For being a totally artificial construct, time certainly can beguile us.
Lead us into a false sense of security when there seems to be plenty of “time-to-spare.” Yet place us in a state of sheer panic if time has “escaped us.” Particularly for workplace deadlines. Or when we’re dashing across the airport terminal trying to catch that connecting flight. Or maybe when we’re counting the seconds between the contractions a mother endures during childbirth.
A new life blooms that will soon be “ticking away” the hours.
Time can be an adjective, as when an activity is “timed.” A verb, when “timing” something. But mainly a noun, that can allure, bewitch, captivate, enchant, and even kill. Yes kill, and I don’t mean in the sense of “killing time.”
I’ll come back around to that before you can “call it a day.” 😉
Indeed, we’ve all heard and used the expressions that “time flies.” “It’s high time” or was it a “high old time?” He was “ahead of his time.” “Third time’s a charm.” She serving “hard time.” Do you think he can “beat the clock?” She’s a “good-time girl.” “Double time.” “The eleventh hour.” “Making up for lost time.” “In the nick of time.” “Around the clock.” “Buy some time.” “In one stroke.” “Not born yesterday.” “Not on my watch.” “Miller time.” “Bide your time.” “Time out.” “Better luck next time.” “Record time.” And more ominously, it’s “payback time.”
It’s all “a question of time.”
We speak of time as an independent entity beyond our control, but also act as though we have total control, so we can “bank time” for a rainy day. Or convert it to something else like “time is money.”
Time is also apparently “the wisest counselor” or “best teacher.” And we should all “get the most out of our time.”
Why all this talk about time?
Well most of us began the week by switching our clocks back an hour. Back to “real time.” Before that, we were running on “daylight savings time,” where we had advanced our clocks by an hour to supposedly lengthen the day. Of course, no daylight was “saved” and no day was “lengthened.” Or changed in any way for that matter.
The amount of daylight each day is fixed by the Sun’s rotation and its relative position to the Earth. We have no control over it. We can only control how we label it. Is 8 O’clock or 9 O’clock? Does it matter?
For me, it didn’t matter at all.
I changed my clocks in mid-afternoon on Tuesday after a friend asked if I remembered the “time change.” “Why of course,” I said, as I simultaneously rotated the hands on my clock backwards.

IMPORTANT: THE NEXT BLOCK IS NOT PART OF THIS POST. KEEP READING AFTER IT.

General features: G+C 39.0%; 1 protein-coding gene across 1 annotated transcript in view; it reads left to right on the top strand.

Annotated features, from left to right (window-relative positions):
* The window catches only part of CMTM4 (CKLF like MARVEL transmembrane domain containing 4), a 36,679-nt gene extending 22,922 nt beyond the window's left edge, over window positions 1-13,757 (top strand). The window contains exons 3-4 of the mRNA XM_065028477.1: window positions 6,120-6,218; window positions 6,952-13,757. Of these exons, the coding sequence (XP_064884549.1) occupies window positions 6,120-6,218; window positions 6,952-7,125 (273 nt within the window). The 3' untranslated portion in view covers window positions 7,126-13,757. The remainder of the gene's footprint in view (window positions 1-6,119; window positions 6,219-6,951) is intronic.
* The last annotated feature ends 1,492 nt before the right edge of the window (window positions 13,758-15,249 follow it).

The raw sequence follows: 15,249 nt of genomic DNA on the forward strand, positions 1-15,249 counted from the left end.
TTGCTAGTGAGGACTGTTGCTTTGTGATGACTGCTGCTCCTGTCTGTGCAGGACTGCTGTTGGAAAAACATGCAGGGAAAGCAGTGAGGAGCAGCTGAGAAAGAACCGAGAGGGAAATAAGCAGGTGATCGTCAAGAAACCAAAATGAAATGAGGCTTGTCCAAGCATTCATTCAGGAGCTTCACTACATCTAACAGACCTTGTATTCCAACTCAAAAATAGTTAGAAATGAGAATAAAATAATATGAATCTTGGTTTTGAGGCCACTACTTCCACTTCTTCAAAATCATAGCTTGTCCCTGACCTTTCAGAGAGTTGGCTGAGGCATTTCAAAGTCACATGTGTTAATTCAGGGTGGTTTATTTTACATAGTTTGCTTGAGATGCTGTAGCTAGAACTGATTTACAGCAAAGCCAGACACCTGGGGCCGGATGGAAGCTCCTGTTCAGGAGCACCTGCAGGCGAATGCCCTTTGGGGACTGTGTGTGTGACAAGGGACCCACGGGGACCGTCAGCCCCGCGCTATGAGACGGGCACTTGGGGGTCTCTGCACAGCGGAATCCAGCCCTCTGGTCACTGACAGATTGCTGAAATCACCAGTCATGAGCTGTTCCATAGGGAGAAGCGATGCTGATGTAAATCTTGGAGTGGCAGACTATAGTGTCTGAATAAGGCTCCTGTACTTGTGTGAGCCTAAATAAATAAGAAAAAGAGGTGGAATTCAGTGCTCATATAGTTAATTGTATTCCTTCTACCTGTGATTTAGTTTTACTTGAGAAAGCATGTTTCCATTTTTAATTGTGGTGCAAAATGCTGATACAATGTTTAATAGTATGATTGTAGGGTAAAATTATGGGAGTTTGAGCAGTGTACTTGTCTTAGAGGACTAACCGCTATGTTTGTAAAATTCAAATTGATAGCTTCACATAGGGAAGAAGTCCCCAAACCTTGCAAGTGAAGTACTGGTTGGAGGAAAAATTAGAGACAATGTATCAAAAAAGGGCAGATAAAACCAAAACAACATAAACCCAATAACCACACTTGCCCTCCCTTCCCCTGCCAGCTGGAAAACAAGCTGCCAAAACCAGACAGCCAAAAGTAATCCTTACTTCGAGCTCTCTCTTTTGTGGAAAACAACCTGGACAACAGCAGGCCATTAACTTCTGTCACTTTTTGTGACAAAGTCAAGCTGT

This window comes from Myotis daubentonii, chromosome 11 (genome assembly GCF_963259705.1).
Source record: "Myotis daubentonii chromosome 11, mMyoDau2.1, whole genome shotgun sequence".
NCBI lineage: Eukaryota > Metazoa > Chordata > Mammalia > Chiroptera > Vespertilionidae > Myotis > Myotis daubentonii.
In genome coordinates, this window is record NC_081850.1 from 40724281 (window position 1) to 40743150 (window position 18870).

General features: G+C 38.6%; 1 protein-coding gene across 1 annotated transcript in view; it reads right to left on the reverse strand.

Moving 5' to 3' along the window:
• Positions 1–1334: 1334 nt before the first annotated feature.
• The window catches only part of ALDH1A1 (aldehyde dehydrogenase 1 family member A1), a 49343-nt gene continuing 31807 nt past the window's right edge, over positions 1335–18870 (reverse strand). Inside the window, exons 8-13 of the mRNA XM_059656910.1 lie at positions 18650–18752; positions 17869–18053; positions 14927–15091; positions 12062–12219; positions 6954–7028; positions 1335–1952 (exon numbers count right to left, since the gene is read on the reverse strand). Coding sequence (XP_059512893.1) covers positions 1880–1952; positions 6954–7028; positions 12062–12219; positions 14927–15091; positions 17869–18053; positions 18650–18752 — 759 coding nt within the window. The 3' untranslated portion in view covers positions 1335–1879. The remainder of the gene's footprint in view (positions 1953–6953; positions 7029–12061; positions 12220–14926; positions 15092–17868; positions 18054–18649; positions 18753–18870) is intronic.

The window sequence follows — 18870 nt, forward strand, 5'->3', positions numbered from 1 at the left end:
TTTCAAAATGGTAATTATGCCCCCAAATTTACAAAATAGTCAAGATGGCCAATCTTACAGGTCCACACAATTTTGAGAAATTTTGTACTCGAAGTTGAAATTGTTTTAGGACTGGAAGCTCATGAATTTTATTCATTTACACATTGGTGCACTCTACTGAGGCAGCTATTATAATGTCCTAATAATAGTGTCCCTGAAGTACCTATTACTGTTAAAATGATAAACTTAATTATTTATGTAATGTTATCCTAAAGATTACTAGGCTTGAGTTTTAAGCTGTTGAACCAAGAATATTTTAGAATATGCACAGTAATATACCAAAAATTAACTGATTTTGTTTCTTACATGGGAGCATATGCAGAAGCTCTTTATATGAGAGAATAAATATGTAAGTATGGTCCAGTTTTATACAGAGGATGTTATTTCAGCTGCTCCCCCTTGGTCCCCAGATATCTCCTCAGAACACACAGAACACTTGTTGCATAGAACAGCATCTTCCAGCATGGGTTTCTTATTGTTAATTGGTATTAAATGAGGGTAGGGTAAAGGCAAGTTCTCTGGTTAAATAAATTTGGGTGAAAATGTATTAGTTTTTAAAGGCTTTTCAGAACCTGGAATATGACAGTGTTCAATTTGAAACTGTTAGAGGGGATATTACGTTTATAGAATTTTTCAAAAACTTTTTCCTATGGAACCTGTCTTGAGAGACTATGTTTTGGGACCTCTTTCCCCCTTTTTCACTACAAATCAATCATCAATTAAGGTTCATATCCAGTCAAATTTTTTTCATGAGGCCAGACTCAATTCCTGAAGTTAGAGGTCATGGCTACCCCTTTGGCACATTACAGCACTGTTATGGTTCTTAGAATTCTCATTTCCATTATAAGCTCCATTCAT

I suppose some folks did catch an extra hour of sleep with our little charade. But for those of us with no schedule to keep it made little difference.
The real killer, quite literally, comes in the Spring when we push those hour hands forward. It seems, that the loss of just one hour of sleep so stresses the human body that the incidence of heart attacks spikes twenty-four percent higher than normal on that fateful day.
“Spring forward” indeed.
And it’s not only heart attacks. There is an increase in traffic accidents, workplace injuries, bad mood, and reduced productivity. This “stitch in time” (or maybe it’s an un-stitching) increases the rate of strokes by eight percent overall. People with cancer are twenty-five percent more likely to have a stroke with the time change, and those over the age of 65 are twenty percent more likely stroke out with the turning of the dial.
So yes, we might be able to “kill time,” but time can kill us as well.
I can just see a good murder plot flowing from this. (“Time is like a river.”) In an attempt to kill her “two-timing” spouse, his wife simply sets the clock an hour ahead while her cheating husband sleeps. Upon waking, he’s so stressed, he keels right over. She just “kills” a little more time before calling the paramedics . . .
While I think it’s a bit of a stretch to think we can manipulate time, I do like using it as a reference point. Particularly, “geological time,” where we can examine the immense global changes that have happened over billions of years in a way we can understand and give relevance to.
On a personal level, I’ve always considered “our time” to be the most precious gift we can share with someone. And I thank those who share their time with me. Thank you !
“Even though you seize it, it will still flee; therefore you must vie with time’s swiftness in the speed of using it, and, as from a torrent that rushes by and will not always flow, you must drink quickly.” ― Seneca, On the Shortness of Life
Photo: Well, it never hurts to have a sense of humor, even around a serious warning. 🙂 I was surprised to learn that more people die in this national park every year from downing than from bear attacks. Not that I thought bear attacks were frequent, I just didn’t get where all the drowning was occurring.